Go get it repaired.

    • #26534
      Alephy
      Participant

      Hi all thanks a lot for your comments! The problem is in Switzerland the health insurances cover up to a point so I cannot get surgery out of the country. All the surgeons I spoke to insisted on mesh (they may mention pure tissue repair but they don’t do it). One or two doctors 1h by train from where I live do Shouldice but have not seen them yet. No surgeon offered several options or a tailored approach or rather the tailored bit is how they would go in but then it is mesh. One agreed on shouldice with the condition that she could decide to opt out at surgery to mesh if she felt the tissue was not strong enough. So the watchful waiting bit comes from having not many options…I had an umbilical hernia 17 years ago and was done without mesh as small (didn’t know how lucky I have been) and even though it is back but still very small it never gave me any problems or pain: this is to say I am not entirely unprepared about hernia surgery….had i had the tailored option offered by some doctors here I would have done it 4 months ago already…once the Corona virus mayhem is over I will reassess the options for travelling. It seems in Europe only Germany offers tissue repairs with still a focus on one or two methods. What about France and Italy?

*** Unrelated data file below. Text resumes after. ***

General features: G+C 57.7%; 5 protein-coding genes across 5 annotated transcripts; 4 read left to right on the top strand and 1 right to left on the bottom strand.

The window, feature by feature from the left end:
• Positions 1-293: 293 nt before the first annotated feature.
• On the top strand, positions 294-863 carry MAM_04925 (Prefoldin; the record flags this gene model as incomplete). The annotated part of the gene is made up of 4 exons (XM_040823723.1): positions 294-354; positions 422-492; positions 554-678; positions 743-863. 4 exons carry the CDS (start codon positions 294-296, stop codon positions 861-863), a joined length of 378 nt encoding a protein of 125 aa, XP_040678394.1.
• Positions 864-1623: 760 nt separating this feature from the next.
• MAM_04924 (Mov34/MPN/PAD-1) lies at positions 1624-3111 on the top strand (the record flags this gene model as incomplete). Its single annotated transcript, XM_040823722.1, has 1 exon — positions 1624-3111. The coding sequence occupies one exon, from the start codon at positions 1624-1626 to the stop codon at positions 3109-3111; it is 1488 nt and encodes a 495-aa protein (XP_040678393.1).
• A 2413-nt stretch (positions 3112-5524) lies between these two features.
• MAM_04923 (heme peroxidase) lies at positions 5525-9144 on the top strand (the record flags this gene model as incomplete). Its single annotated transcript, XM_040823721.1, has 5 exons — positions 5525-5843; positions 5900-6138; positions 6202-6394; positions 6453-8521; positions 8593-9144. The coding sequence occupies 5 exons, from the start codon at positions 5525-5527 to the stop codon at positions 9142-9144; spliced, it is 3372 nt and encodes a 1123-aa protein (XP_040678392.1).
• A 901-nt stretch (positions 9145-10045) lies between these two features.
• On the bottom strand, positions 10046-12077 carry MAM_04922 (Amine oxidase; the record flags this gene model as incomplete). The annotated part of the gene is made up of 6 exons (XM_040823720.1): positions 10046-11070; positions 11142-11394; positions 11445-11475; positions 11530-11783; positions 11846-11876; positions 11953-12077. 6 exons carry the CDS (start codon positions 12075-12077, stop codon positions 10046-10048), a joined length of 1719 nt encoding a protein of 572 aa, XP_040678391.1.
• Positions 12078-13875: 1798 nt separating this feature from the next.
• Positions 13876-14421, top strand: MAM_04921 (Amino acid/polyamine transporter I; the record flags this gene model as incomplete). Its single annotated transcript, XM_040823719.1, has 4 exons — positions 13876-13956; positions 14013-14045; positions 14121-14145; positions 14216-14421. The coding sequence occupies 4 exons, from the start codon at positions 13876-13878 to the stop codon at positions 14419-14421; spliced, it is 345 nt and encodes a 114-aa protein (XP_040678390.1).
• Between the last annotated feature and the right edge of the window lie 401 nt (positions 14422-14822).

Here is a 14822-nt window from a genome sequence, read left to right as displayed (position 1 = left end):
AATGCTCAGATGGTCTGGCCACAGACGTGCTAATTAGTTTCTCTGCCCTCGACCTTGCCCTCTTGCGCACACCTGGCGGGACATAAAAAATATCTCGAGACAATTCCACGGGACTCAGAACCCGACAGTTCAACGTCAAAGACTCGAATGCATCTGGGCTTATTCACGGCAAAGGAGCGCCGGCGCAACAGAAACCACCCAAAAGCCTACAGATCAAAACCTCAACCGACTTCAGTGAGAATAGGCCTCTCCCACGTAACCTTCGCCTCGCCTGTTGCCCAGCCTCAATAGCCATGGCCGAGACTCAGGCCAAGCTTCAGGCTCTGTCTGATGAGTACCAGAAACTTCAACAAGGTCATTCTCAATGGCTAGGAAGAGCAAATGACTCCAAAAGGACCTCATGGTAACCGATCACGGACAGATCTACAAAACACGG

• #26537
      Alephy
      Participant

      @pszotek Thanks a lot for your reply! You mentioned that at times you reinforce the tissue repair with a biological scaffold when the patient’s tissue is too weak: is this like a bio mesh that is reabsorbed or something else altogether?
      It is the first time that I hear of such a reinforcement…

      Thanks a lot again!

    • #26545
      Anonymous
      Inactive

      Where is the data that demonstrates that pure tissue repair should always be preferred to utilizing a skilled surgeon using mesh?

    • #26546
      DianeW
      Participant

      Hi Alan,

      Have you seen or heard of the Johnson and Johnson class action lawsuit that occurred in Australia rece,ntly,where the complainants won? If not,you should read a copy of their transcripts to get a very long list of reasons why mesh shouldn’t be used. Reading the reports from their medical specialists should give you more data about the dangers of implanting mesh into human bodies.

      You could also do a Google search on worldwide stories & medical reports about the extensive and long term health problems people experience after having mesh placed inside their bodies.

      The surgeon may have skills, but they can’t guarantee the quality of the mesh being used, or that the mesh won’t accidentally be nicked at the edges during implantation which will begin the early breakdown of the mesh, or stop the mesh breaking down over time, or bunching up inside the body, or moving around the body. When polyurethane breaks down it releases a tidalwave of toxins into the body, and because the mesh can’t be removed without causing so much more damage, both tissue and nerve, once it’s been implanted you’ve got it for life in most cases. Or you can pay out around $50K to find the few surgeons located around the world who are able to remove the mesh, but never without more injury!